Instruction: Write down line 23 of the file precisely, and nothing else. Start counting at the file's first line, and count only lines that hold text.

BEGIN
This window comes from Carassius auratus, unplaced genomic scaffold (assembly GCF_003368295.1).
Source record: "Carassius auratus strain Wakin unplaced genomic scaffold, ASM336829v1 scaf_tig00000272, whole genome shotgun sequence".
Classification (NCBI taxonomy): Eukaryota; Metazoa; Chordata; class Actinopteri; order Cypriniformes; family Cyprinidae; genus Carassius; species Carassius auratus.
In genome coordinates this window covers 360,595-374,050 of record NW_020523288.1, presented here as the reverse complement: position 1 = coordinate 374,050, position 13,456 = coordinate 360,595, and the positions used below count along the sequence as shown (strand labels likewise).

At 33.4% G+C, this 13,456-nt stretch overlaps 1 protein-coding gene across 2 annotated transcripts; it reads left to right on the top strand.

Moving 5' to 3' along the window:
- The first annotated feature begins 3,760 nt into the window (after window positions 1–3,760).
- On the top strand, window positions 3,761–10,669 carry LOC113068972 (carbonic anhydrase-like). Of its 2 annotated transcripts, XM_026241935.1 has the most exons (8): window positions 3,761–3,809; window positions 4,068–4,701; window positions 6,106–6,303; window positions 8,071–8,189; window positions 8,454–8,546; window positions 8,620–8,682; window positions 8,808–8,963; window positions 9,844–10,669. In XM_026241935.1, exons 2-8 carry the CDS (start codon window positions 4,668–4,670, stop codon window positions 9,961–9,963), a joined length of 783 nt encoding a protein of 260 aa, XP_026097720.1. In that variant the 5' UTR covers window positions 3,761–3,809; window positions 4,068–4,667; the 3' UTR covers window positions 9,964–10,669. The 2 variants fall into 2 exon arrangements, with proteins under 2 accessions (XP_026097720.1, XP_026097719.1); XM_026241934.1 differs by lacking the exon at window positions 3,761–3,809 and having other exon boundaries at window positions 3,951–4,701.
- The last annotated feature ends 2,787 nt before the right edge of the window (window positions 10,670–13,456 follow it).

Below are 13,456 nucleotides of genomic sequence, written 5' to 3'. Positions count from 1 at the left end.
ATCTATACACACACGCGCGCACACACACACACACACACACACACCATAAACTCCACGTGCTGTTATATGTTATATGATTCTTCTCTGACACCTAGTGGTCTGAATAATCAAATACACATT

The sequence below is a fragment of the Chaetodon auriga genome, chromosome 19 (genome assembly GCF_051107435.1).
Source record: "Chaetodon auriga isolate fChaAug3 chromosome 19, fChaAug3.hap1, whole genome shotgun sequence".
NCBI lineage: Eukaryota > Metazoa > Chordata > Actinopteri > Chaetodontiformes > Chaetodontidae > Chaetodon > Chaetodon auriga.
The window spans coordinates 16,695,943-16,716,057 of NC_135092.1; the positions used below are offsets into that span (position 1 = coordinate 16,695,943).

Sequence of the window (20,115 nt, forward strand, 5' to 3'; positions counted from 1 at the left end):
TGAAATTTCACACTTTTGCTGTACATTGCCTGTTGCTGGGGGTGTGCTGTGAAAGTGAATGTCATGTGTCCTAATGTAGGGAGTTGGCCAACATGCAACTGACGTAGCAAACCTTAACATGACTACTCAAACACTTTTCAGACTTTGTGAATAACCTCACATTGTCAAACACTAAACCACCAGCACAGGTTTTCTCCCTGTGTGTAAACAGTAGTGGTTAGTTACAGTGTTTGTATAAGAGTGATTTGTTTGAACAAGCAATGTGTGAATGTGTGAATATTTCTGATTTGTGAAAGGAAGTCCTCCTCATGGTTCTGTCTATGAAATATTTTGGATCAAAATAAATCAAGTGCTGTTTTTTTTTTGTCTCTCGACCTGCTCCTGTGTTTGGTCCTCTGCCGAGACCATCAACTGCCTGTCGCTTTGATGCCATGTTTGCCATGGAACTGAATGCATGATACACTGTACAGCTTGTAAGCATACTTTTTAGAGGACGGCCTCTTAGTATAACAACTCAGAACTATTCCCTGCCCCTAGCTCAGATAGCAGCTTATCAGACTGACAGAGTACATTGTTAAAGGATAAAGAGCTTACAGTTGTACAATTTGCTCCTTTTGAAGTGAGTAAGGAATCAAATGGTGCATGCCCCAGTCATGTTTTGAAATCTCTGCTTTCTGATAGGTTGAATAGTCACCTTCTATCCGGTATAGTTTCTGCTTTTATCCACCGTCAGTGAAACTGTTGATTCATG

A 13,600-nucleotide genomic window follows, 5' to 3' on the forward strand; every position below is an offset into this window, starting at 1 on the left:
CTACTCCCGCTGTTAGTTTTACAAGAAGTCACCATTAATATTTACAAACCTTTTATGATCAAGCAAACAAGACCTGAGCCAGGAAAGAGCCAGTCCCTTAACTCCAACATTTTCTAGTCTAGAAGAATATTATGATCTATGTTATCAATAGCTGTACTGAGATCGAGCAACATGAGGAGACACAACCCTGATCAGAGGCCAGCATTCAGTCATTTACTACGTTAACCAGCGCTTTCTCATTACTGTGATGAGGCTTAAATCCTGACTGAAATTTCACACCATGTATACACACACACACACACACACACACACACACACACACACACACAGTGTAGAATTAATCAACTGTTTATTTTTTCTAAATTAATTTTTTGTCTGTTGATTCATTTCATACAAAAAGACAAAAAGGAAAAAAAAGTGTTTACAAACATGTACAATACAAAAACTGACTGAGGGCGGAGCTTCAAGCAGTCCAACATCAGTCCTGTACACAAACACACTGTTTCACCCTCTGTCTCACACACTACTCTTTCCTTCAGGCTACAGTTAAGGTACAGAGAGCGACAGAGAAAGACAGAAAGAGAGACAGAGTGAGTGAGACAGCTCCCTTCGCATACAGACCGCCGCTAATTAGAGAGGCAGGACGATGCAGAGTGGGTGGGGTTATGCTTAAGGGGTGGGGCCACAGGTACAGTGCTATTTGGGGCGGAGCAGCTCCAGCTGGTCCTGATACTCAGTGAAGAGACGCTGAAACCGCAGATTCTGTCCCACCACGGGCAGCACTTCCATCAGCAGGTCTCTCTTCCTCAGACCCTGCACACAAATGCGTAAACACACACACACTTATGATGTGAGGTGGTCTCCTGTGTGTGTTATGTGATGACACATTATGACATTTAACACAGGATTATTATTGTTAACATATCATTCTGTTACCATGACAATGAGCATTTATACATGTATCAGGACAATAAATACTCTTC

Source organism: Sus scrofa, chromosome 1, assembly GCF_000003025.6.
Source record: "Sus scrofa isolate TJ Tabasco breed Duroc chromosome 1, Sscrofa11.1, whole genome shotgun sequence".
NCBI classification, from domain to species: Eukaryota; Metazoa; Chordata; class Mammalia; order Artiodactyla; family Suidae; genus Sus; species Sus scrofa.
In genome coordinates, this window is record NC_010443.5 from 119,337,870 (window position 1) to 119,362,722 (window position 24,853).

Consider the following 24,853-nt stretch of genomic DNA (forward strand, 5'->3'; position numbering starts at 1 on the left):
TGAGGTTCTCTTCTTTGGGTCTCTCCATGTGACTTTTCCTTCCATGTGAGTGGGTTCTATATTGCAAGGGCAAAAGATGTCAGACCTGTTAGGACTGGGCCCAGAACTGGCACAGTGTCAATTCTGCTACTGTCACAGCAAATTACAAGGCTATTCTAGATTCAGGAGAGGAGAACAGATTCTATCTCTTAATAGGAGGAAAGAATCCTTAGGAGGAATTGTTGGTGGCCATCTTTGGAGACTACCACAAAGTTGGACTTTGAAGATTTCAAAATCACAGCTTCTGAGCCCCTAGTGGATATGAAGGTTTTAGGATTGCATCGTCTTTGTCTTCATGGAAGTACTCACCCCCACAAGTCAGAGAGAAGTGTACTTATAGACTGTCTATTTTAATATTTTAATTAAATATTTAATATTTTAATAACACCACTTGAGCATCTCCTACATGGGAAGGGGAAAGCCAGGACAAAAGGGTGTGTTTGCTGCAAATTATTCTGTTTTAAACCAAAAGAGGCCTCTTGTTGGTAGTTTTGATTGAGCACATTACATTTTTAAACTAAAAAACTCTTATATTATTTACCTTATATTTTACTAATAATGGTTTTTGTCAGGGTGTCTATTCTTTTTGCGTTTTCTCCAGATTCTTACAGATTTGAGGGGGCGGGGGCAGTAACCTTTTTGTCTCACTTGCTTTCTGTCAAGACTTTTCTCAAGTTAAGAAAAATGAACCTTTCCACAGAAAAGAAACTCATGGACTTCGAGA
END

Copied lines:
In genome coordinates, this window is record NC_010443.5 from 119,337,870 (window position 1) to 119,362,722 (window position 24,853).